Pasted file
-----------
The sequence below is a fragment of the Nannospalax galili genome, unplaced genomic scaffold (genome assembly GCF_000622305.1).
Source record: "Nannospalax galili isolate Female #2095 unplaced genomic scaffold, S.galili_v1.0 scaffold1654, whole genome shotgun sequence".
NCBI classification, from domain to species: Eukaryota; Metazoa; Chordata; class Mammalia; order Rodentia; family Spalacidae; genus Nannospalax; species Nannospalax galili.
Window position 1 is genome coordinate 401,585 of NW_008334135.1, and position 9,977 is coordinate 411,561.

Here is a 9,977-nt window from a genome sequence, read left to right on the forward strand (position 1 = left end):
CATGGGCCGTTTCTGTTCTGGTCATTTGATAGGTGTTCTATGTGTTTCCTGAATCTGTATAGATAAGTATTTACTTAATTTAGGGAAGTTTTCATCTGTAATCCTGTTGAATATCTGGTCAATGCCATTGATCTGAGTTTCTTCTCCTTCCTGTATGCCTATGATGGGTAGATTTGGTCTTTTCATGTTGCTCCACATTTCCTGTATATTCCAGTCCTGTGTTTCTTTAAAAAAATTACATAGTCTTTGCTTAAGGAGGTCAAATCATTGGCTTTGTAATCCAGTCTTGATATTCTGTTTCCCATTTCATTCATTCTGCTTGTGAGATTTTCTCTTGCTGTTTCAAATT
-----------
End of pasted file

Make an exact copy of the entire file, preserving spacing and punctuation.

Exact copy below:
The sequence below is a fragment of the Nannospalax galili genome, unplaced genomic scaffold (genome assembly GCF_000622305.1).
Source record: "Nannospalax galili isolate Female #2095 unplaced genomic scaffold, S.galili_v1.0 scaffold1654, whole genome shotgun sequence".
NCBI classification, from domain to species: Eukaryota; Metazoa; Chordata; class Mammalia; order Rodentia; family Spalacidae; genus Nannospalax; species Nannospalax galili.
Window position 1 is genome coordinate 401,585 of NW_008334135.1, and position 9,977 is coordinate 411,561.

Here is a 9,977-nt window from a genome sequence, read left to right on the forward strand (position 1 = left end):
CATGGGCCGTTTCTGTTCTGGTCATTTGATAGGTGTTCTATGTGTTTCCTGAATCTGTATAGATAAGTATTTACTTAATTTAGGGAAGTTTTCATCTGTAATCCTGTTGAATATCTGGTCAATGCCATTGATCTGAGTTTCTTCTCCTTCCTGTATGCCTATGATGGGTAGATTTGGTCTTTTCATGTTGCTCCACATTTCCTGTATATTCCAGTCCTGTGTTTCTTTAAAAAAATTACATAGTCTTTGCTTAAGGAGGTCAAATCATTGGCTTTGTAATCCAGTCTTGATATTCTGTTTCCCATTTCATTCATTCTGCTTGTGAGATTTTCTCTTGCTGTTTCAAATT